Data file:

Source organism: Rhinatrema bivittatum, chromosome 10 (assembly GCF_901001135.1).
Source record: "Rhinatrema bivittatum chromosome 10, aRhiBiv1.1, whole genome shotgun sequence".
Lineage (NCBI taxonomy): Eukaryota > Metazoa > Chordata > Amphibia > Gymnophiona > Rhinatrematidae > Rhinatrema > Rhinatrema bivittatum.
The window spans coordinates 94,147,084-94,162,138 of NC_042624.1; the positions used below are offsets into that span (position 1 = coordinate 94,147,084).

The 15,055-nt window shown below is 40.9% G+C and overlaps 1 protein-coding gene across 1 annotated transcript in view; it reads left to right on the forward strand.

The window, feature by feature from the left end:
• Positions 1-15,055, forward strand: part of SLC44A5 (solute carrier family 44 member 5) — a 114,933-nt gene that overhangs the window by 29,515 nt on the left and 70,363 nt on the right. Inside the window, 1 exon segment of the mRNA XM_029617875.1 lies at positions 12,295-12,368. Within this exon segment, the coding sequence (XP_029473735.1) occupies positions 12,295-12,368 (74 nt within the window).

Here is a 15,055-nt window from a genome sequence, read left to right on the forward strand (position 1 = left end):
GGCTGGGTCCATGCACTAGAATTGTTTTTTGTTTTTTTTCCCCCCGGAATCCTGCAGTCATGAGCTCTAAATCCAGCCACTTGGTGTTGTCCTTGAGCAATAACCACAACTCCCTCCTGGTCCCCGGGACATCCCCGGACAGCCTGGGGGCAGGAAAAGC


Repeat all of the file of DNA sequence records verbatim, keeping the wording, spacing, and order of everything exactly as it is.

Source organism: Rhinatrema bivittatum, chromosome 10 (assembly GCF_901001135.1).
Source record: "Rhinatrema bivittatum chromosome 10, aRhiBiv1.1, whole genome shotgun sequence".
Lineage (NCBI taxonomy): Eukaryota > Metazoa > Chordata > Amphibia > Gymnophiona > Rhinatrematidae > Rhinatrema > Rhinatrema bivittatum.
The window spans coordinates 94,147,084-94,162,138 of NC_042624.1; the positions used below are offsets into that span (position 1 = coordinate 94,147,084).

The 15,055-nt window shown below is 40.9% G+C and overlaps 1 protein-coding gene across 1 annotated transcript in view; it reads left to right on the forward strand.

The window, feature by feature from the left end:
• Positions 1-15,055, forward strand: part of SLC44A5 (solute carrier family 44 member 5) — a 114,933-nt gene that overhangs the window by 29,515 nt on the left and 70,363 nt on the right. Inside the window, 1 exon segment of the mRNA XM_029617875.1 lies at positions 12,295-12,368. Within this exon segment, the coding sequence (XP_029473735.1) occupies positions 12,295-12,368 (74 nt within the window).

Here is a 15,055-nt window from a genome sequence, read left to right on the forward strand (position 1 = left end):
GGCTGGGTCCATGCACTAGAATTGTTTTTTGTTTTTTTTCCCCCCGGAATCCTGCAGTCATGAGCTCTAAATCCAGCCACTTGGTGTTGTCCTTGAGCAATAACCACAACTCCCTCCTGGTCCCCGGGACATCCCCGGACAGCCTGGGGGCAGGAAAAGC